Back to office: this is how you survive as introvert in open-plan office

While there are certainly drawbacks to working from home, it is a party to work from home for many introverts. A noisy open-plan office is already a killer for productivity for many people, let alone if you deliver the best performance in a quiet environment with little stimulation (the opposite actually).

With many companies now allowing their employees to come back to the office (full or part-time), you, as an introvert, will have to find a way to survive in an open office.

Introverted in the office garden

A survival guide for introverts who have to return to the open-plan office.

Set clear boundaries

The biggest disadvantage of an open plan office is that anyone can tap you for a ‘quick question’. That is why it is good to set clear boundaries.

For example, ask if it can be done later if someone addresses you. If you do this often enough, at some point, people will understand when they can make you work better. Putting your headphones on (do not disturb) or off (available) can be a useful tool.

Find the silence (outside the open-plan office)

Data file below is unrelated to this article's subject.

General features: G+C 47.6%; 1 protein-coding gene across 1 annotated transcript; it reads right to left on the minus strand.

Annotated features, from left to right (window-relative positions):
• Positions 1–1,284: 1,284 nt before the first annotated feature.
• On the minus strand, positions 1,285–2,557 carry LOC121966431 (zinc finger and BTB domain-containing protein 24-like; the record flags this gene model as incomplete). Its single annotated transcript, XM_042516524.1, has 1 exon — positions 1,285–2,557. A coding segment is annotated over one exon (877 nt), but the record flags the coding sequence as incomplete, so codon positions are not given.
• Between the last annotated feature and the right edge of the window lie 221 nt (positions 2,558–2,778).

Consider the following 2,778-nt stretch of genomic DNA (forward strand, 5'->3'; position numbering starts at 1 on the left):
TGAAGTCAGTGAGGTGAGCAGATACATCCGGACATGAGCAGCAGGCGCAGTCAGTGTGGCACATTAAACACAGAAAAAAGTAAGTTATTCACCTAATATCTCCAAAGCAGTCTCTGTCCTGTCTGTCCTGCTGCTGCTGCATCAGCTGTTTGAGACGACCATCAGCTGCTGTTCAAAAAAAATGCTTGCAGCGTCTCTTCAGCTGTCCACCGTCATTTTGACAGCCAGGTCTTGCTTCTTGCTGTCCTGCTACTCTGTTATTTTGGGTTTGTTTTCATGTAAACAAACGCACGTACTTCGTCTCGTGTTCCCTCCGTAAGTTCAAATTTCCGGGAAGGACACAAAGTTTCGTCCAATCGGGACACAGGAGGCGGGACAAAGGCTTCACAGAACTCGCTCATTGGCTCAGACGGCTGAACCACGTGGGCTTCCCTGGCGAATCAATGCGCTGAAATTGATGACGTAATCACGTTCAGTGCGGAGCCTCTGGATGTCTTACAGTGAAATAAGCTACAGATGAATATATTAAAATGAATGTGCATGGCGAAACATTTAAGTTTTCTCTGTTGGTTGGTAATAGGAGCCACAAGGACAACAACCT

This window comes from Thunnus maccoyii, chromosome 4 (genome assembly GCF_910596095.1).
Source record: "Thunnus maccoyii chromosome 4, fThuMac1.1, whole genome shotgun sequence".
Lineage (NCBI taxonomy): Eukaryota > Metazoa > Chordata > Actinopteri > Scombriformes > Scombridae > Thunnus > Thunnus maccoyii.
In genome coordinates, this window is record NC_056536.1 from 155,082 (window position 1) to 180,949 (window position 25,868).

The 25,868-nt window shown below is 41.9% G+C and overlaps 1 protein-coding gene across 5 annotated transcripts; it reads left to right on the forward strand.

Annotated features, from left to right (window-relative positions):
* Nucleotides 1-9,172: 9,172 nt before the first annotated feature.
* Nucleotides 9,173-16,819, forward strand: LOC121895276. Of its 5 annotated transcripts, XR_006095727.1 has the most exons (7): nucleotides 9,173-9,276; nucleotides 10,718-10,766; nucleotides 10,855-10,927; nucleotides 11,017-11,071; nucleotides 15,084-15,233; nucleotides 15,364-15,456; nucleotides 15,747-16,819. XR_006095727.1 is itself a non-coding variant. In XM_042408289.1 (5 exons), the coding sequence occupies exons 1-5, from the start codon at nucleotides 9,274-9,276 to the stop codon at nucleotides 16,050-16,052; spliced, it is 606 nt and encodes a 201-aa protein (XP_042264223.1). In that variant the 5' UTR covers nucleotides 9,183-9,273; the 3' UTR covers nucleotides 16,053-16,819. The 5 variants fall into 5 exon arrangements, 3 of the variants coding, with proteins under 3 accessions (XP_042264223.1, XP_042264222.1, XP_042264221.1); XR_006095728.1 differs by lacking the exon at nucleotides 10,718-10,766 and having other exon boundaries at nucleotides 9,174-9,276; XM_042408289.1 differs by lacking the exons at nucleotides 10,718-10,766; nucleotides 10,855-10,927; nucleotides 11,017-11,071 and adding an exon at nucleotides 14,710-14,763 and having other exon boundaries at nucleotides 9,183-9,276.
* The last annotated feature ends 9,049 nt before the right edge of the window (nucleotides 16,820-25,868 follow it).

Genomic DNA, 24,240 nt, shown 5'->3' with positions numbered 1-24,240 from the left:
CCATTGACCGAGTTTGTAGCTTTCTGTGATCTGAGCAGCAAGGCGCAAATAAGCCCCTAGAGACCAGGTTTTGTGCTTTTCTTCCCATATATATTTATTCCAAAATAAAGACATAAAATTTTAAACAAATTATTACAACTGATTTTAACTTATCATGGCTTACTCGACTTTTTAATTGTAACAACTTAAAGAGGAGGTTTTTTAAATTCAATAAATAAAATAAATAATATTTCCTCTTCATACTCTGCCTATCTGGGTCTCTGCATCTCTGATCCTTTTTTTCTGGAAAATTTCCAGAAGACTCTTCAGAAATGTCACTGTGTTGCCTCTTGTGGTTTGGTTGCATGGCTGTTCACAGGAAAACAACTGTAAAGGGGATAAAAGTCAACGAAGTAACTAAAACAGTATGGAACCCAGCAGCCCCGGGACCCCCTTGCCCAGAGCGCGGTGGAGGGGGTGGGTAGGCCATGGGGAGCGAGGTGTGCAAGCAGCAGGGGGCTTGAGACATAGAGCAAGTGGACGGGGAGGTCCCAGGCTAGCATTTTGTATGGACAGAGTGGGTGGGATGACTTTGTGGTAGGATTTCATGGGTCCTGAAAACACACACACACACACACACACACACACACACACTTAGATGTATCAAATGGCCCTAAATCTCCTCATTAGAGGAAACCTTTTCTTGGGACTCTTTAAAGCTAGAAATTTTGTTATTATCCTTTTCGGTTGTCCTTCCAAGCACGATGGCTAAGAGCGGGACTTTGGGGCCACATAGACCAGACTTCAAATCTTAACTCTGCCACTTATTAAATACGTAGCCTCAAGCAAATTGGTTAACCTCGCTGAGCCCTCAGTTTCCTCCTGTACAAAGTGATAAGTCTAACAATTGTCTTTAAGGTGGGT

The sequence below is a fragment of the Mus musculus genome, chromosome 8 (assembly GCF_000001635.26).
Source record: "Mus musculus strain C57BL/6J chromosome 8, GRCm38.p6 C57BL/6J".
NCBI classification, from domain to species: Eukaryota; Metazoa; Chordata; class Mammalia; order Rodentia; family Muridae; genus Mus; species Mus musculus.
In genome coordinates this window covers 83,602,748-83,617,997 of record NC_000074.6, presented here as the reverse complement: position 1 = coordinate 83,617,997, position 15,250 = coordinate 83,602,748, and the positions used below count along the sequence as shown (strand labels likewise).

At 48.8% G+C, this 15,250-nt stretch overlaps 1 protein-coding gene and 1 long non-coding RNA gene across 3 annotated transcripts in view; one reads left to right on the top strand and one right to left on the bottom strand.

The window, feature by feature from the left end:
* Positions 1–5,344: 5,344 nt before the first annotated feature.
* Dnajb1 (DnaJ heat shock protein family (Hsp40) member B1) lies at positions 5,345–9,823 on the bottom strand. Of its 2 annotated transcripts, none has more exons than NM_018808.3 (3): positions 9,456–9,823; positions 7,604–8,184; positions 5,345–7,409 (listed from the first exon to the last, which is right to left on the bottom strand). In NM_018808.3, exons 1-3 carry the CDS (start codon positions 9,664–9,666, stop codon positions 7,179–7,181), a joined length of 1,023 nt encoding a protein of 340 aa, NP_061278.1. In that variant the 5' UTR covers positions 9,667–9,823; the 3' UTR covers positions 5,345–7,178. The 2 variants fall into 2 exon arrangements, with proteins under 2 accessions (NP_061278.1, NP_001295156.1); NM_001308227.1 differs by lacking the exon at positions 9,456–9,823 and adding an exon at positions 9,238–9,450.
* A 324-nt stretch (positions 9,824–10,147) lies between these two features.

Do you have to meet a deadline and concentrate on working? Block a time in your schedule as an appointment with yourself and find a quiet place in the office, such as a conference room.

Personalize your workplace

It is important to feel comfortable at work. Make your desk a place you like to be, and you will be able to deal with the challenges of the open-plan office much better.

For example, have a thick sweater ready if you often get cold in the office, put some photos of friends on your desk, and don’t forget your favorite snacks.

Negotiate flexible working hours

It’s the norm to work from 9 am to 5 pm, so it makes sense that most people would be there around that time. It can, therefore, help you as an introvert to be at work earlier than the rest or stay longer so that you have more time to work in silence. Even in the office garden!

Therefore, talk to your manager about flexible working hours. Emphasize that this way, you get more work done. Another option is to continue working from home several days a week if that works better for you.

Make your needs heard

Good to remember: your colleagues and supervisor can’t guess what your needs are. You should not expect them to know this if you have not already made this clear. Let your colleagues and supervisor know that you work best in quiet environments.

And, if you find it difficult to set boundaries, say something like, “It’s not personal if I accidentally ignore you or act curtly while I’m working with my headphones.” Only if you tell them they can take your way of working into account. It may even be possible to have a workplace designated in the corner of the open-plan office.

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